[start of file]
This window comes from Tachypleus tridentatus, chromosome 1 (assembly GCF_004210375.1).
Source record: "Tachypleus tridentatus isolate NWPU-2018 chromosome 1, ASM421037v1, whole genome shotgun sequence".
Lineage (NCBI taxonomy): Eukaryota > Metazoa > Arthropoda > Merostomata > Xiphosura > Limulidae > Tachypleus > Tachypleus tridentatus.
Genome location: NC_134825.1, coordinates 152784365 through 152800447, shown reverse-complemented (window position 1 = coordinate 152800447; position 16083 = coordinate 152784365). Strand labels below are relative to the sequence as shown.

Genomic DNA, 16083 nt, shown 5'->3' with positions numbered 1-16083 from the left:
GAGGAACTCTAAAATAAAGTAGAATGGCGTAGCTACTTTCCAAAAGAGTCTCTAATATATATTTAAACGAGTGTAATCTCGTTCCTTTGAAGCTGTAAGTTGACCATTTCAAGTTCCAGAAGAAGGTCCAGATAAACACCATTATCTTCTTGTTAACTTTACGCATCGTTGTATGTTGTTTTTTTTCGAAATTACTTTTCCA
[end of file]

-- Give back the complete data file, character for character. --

This window comes from Tachypleus tridentatus, chromosome 1 (assembly GCF_004210375.1).
Source record: "Tachypleus tridentatus isolate NWPU-2018 chromosome 1, ASM421037v1, whole genome shotgun sequence".
Lineage (NCBI taxonomy): Eukaryota > Metazoa > Arthropoda > Merostomata > Xiphosura > Limulidae > Tachypleus > Tachypleus tridentatus.
Genome location: NC_134825.1, coordinates 152784365 through 152800447, shown reverse-complemented (window position 1 = coordinate 152800447; position 16083 = coordinate 152784365). Strand labels below are relative to the sequence as shown.

Genomic DNA, 16083 nt, shown 5'->3' with positions numbered 1-16083 from the left:
GAGGAACTCTAAAATAAAGTAGAATGGCGTAGCTACTTTCCAAAAGAGTCTCTAATATATATTTAAACGAGTGTAATCTCGTTCCTTTGAAGCTGTAAGTTGACCATTTCAAGTTCCAGAAGAAGGTCCAGATAAACACCATTATCTTCTTGTTAACTTTACGCATCGTTGTATGTTGTTTTTTTTCGAAATTACTTTTCCA